Skewed Distribution: Definition, Examples

Skewed Distribution / Asymmetric Distribution: Contents:

What is a Skewed Distribution?

If one tail is longer than another, the distribution is skewed. These distributions are sometimes called asymmetric or asymmetrical distributions as they don’t show any kind of symmetry. Symmetry means that one half of the distribution is a mirror image of the other half. For example, the normal distribution is a symmetric distribution with no skew. The tails are exactly the same.

A normal distribution curve, sometimes called a bell curve.
A normal curve.

A left-skewed distribution has a long left tail. Left-skewed distributions are also called negatively-skewed distributions. That’s because there is a long tail in the negative direction on the number line. The mean is also to the left of the peak.

A right-skewed distribution has a long right tail. Right-skewed distributions are also called positive-skew distributions. That’s because there is a long tail in the positive direction on the number line. The mean is also to the right of the peak.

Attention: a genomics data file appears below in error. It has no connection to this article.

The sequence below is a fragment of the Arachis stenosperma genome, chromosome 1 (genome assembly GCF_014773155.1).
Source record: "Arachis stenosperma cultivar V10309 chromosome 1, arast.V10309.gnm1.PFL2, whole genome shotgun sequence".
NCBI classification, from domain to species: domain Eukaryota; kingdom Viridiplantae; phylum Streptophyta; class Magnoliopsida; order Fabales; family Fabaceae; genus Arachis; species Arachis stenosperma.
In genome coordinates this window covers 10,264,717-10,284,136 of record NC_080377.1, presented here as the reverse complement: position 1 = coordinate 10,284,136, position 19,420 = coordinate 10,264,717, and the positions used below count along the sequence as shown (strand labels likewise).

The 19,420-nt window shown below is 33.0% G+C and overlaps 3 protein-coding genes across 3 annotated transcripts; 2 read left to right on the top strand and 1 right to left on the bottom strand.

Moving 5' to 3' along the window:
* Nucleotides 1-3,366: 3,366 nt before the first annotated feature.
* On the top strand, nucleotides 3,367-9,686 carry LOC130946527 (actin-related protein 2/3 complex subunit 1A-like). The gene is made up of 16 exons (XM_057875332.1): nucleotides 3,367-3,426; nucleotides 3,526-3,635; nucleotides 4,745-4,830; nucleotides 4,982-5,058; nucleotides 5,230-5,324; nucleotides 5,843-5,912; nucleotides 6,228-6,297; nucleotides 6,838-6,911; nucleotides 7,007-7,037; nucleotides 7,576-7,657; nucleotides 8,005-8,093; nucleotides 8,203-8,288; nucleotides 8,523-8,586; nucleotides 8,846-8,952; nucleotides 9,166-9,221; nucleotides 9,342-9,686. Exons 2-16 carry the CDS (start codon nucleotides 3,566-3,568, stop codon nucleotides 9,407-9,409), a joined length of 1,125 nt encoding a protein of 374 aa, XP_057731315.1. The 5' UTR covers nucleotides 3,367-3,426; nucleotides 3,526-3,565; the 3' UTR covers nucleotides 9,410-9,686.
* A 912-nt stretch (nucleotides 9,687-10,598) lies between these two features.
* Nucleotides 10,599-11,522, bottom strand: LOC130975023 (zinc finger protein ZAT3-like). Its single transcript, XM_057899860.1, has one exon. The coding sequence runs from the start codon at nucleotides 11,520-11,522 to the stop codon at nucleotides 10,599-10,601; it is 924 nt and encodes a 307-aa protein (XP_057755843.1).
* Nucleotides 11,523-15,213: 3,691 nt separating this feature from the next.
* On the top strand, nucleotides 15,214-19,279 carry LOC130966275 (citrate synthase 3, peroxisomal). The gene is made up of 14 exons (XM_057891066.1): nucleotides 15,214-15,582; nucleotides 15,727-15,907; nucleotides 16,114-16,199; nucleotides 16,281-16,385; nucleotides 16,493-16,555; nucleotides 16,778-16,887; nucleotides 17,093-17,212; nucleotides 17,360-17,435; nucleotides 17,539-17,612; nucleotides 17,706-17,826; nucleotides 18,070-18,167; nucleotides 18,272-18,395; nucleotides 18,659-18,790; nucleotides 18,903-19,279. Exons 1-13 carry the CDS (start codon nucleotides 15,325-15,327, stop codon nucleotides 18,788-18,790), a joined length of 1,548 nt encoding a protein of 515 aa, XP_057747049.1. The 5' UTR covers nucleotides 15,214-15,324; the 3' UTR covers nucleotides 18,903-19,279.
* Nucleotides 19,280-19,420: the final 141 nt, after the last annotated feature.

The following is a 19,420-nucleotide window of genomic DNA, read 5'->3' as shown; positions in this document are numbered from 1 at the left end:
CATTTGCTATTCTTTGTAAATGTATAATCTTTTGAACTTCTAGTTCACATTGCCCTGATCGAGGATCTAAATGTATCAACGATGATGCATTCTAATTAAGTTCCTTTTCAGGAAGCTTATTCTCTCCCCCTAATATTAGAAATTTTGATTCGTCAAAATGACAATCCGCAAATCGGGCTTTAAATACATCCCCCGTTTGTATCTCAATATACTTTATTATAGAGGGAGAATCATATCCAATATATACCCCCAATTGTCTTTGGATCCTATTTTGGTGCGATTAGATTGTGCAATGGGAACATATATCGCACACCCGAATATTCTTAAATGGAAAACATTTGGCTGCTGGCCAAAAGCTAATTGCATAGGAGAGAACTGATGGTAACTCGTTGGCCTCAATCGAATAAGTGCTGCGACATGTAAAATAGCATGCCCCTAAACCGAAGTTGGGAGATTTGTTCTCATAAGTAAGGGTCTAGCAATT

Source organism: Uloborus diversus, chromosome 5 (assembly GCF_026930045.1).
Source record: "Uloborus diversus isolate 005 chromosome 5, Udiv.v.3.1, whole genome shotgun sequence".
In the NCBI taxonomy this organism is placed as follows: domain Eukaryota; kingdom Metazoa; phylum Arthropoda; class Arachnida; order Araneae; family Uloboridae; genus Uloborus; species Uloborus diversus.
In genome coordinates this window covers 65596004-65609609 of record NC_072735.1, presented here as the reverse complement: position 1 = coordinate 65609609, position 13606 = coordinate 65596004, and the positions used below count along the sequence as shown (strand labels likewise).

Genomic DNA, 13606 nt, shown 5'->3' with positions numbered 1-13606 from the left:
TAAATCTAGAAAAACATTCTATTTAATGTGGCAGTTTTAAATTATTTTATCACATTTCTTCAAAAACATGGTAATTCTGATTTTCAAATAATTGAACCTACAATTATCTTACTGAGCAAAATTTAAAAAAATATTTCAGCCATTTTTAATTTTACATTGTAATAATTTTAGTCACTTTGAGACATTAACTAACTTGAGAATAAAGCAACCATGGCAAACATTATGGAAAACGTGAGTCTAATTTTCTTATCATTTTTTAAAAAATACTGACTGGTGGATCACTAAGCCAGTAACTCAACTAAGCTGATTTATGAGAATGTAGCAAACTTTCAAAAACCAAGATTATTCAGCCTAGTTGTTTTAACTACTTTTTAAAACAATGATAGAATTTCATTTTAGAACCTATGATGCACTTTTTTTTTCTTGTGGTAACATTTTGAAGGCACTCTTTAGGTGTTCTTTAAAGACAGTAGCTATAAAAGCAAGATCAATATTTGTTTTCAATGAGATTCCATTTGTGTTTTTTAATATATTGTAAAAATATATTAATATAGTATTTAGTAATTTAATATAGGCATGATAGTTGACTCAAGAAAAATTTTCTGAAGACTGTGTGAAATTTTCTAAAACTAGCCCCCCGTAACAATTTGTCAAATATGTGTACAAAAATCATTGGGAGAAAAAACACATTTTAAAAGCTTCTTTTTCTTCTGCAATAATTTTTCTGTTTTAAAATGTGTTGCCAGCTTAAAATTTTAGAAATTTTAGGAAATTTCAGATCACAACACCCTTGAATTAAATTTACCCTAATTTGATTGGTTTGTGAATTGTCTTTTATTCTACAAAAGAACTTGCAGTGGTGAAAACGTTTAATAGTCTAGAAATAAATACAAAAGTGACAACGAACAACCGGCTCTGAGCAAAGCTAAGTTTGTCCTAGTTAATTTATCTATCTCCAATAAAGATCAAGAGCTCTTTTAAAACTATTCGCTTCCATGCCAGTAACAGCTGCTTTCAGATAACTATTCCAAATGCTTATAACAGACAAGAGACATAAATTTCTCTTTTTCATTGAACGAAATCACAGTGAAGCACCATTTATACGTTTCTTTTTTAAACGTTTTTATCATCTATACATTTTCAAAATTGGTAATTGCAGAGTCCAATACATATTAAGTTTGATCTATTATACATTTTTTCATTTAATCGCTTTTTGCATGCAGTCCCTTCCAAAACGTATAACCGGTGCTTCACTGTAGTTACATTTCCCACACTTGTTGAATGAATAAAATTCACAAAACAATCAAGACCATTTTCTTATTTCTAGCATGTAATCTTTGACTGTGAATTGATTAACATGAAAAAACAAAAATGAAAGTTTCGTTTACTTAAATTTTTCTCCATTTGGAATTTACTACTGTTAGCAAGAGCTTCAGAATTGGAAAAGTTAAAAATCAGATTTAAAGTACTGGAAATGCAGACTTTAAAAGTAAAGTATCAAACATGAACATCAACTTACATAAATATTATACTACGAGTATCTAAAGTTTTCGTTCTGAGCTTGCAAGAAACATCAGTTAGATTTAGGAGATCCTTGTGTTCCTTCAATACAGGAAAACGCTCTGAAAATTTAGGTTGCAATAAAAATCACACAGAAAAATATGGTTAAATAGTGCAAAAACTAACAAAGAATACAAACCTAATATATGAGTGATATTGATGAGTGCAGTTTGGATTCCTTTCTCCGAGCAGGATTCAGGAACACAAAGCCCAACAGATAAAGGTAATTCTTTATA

Skewed Distribution


The normal distribution is the most common distribution you’ll come across. Next, you’ll see a fair amount of negatively skewed distributions. For example, household income in the U.S. is negatively skewed with a very long left tail.

Income in the U.S. Image: NY Times.
Income in the U.S. Image: NY Times.

Interestingly, you can take the same data and make it a right-skewed distribution. This positively-skewed graph plots number of household’s income brackets:
income left skew

Mean and Median in Skewed Distributions

In a normal distribution, the mean and the median are the same number while the mean and median in a skewed distribution become different numbers:

A left-skewed, negative distribution will have the mean to the left of the median.
left skewed

A right-skewed distribution will have the mean to the right of the median.
right skewed

Effects on Statistics